USA: Violations in the name of countering terrorism
In the so-called “war on terror” that followed the attacks in the USA on 11 September 2001, the United States violated international human rights and humanitarian law in many instances, sometimes in collusion with other states.
Under the administration of President George W. Bush the USA perpetrated and facilitated arbitrary detentions; enforced disappearances and other secret detentions; “rendition” (transfer of prisoners between countries without due process), including to places where the individual faced torture; violations of the right to fair trial; and torture and other cruel, inhuman or degrading treatment.
Hundreds of people were detained for prolonged periods without charge or trial at a number of facilities around the world, including Guantánamo Bay in Cuba and Bagram in Afghanistan. The CIA, in collusion with other states, also held people in secret prisons outside the USA.
Techniques that violated the prohibition of torture and other ill-treatment were applied to detainees in these centres by US forces.
Still no accountability for human rights violations
When President Barack Obama took office in 2009, he promised changes in US detention and interrogation practices, pledging that no torture or other illegal interrogation methods would be used in any circumstances.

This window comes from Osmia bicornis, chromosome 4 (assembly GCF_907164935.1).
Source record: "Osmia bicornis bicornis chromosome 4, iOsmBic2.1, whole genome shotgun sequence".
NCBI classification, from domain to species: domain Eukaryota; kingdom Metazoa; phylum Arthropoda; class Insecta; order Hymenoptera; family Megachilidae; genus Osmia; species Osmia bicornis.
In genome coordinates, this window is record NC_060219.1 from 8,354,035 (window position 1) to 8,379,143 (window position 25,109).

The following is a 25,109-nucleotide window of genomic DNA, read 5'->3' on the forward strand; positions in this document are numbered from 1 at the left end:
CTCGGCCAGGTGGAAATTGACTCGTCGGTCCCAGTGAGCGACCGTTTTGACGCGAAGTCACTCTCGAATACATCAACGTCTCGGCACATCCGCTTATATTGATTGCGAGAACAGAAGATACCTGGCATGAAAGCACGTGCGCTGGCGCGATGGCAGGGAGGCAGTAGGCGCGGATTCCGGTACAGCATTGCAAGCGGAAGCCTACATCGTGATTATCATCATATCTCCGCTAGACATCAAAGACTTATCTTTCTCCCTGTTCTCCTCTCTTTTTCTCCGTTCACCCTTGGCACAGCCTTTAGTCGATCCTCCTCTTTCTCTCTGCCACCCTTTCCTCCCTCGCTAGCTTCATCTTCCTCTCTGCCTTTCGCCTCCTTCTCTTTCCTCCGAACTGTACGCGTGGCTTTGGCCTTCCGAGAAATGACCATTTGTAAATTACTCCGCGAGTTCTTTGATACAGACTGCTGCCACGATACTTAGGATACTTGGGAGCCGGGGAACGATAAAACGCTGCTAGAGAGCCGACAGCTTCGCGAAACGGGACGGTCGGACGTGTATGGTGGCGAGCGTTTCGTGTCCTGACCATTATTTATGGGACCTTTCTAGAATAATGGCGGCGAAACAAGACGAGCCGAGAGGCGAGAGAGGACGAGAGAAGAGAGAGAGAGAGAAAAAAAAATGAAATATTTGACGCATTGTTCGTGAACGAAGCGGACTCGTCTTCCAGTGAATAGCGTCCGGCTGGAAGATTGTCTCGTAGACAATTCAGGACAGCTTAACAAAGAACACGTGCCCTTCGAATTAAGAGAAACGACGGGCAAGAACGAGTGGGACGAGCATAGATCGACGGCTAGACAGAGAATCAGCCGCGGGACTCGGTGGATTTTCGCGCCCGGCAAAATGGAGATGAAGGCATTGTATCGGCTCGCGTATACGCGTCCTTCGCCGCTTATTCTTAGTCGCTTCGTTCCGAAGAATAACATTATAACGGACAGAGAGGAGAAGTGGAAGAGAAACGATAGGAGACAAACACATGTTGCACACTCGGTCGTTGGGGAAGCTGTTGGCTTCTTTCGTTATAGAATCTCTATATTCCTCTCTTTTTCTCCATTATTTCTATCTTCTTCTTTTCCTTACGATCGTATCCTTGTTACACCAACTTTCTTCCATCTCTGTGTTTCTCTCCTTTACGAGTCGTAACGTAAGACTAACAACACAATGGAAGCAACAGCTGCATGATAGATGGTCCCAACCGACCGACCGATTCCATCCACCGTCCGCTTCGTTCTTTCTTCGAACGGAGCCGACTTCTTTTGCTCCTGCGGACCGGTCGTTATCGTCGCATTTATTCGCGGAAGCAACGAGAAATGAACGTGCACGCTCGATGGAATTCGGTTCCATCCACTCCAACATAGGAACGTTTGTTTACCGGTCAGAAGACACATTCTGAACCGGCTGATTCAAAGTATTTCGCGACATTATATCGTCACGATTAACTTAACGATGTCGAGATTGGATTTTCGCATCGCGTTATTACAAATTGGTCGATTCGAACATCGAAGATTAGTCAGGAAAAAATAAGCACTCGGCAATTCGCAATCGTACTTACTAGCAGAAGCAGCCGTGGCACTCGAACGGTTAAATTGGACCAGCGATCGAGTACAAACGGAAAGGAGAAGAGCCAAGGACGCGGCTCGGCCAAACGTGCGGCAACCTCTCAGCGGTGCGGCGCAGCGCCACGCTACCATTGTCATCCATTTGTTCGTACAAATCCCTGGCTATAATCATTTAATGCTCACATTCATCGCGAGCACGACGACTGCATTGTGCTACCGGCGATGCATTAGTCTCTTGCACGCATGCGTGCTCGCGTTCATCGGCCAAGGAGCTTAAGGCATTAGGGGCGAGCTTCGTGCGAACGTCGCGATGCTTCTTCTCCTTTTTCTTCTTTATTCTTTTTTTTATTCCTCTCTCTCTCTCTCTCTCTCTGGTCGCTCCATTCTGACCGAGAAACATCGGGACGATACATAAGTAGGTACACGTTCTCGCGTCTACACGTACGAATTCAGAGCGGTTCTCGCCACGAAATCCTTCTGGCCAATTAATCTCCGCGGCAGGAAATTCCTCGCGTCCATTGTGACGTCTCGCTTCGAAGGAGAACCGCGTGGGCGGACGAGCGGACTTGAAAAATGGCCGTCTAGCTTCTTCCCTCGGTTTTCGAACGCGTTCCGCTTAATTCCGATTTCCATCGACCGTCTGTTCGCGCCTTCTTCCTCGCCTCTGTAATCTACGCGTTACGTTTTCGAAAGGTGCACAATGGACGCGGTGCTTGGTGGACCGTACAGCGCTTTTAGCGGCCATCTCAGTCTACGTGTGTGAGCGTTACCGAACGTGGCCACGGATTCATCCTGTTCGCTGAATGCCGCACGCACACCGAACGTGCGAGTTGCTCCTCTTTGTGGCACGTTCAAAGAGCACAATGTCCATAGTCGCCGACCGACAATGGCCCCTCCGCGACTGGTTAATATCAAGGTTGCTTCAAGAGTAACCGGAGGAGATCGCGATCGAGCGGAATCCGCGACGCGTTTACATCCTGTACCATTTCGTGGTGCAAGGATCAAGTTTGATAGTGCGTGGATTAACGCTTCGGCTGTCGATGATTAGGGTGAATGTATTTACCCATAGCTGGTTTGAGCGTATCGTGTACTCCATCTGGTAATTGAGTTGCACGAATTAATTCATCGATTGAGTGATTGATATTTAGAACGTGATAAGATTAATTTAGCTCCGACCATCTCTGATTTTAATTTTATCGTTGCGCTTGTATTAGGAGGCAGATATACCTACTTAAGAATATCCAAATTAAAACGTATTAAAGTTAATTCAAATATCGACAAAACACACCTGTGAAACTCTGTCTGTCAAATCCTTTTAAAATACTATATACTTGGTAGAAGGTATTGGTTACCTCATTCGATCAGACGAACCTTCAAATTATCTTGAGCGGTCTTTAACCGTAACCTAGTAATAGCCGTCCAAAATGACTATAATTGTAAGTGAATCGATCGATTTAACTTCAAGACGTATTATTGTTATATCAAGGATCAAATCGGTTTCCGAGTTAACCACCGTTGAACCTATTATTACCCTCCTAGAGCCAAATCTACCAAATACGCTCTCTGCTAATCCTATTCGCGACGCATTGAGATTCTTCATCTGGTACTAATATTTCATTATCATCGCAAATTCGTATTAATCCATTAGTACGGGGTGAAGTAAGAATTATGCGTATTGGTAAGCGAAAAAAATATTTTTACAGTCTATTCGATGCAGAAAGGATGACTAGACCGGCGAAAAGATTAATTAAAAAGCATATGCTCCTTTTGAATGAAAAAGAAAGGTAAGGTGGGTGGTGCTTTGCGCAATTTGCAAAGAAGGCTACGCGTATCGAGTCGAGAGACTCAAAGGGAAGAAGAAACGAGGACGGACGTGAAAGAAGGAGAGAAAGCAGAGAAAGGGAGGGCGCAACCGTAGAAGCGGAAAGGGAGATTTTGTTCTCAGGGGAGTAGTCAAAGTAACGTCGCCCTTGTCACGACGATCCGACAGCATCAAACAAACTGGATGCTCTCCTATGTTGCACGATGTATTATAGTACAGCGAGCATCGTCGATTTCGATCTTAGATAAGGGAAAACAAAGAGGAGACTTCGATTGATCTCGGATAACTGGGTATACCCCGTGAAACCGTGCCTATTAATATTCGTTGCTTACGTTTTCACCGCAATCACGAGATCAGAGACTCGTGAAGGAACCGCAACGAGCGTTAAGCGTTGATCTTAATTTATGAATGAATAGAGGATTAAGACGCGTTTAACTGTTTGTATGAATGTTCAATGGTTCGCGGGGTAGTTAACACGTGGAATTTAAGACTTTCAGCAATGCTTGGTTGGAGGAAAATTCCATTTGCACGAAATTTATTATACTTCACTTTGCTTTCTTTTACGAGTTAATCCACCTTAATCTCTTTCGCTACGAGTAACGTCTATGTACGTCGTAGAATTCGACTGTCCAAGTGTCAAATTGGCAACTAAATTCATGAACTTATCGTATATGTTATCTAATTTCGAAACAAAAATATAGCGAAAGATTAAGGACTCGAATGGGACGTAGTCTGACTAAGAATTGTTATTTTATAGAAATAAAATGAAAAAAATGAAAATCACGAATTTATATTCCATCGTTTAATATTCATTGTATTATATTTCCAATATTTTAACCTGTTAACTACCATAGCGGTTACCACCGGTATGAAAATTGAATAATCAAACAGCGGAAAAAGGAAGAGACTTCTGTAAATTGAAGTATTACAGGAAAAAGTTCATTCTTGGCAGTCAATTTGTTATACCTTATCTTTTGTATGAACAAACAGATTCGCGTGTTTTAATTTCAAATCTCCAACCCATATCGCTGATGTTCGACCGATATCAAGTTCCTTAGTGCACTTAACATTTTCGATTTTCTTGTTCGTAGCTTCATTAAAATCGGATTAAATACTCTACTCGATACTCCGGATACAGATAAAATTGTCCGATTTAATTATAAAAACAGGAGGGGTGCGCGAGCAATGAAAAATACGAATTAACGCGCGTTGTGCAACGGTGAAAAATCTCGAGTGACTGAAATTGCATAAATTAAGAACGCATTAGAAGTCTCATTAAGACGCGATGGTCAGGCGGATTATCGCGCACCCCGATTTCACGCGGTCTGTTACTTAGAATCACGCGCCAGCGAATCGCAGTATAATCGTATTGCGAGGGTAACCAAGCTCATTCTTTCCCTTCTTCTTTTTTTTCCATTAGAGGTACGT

While those promises were welcome, the Obama administration has shown few signs that it plans to address past violations. As far as is known, no one who authorized or committed human rights violations as part of the CIA’s secret detention programme has been held accountable.
No end to detentions at Guantánamo
In January 2009, President Obama pledged to close the detention facility at Guantánamo within a year. More than two years on, the facility remains open and
more than 170 men are still detained there. Many have been held for more than nine years without charge or trial.
So far, only one detainee has been tried in a US federal court and the administration has announced its intention to try others held at Guantánamo in military commissions, which do not meet international standards for fair trial.
The vast majority of Guantánamo detainees have been released without charge, but none is known to have received compensation from the US authorities for abuses they have suffered.
Amnesty International is campaigning for:
• Thorough, impartial and independent investigations into all allegations of enforced disappearance, torture and other ill-treatment, and other human rights violations. Those who authorized or perpetrated such acts must be held accountable, including through criminal trial where crimes have been committed.
• An end to the use of indefinite detention without charge or trial as a means of bypassing the ordinary criminal justice system. Unless charged with a recognizably criminal offence, detainees in Guantánamo and other CIA facilities should be released immediately.
• An end to reliance on the military commission system. Prosecutions in these cases should be conducted in civilian federal courts in proceedings that meet international fair trial standards, and without recourse to the death penalty.
USA: Digging a deeper hole. Administration and Congress entrenching human rights failure on Guantánamo detentions AMR 51/016/2011/en, March 2011
USA: “Torture, war crimes, accountability: Visit to Switzerland of former US President George W. Bush and Swiss obligations under international law: Amnesty International's memorandum to the Swiss authorities” AMR 51/009/2011, February 2011
USA: See no evil: Government turns the other way as judges make findings about torture and other abuse AMR 51/005/2011, February 2011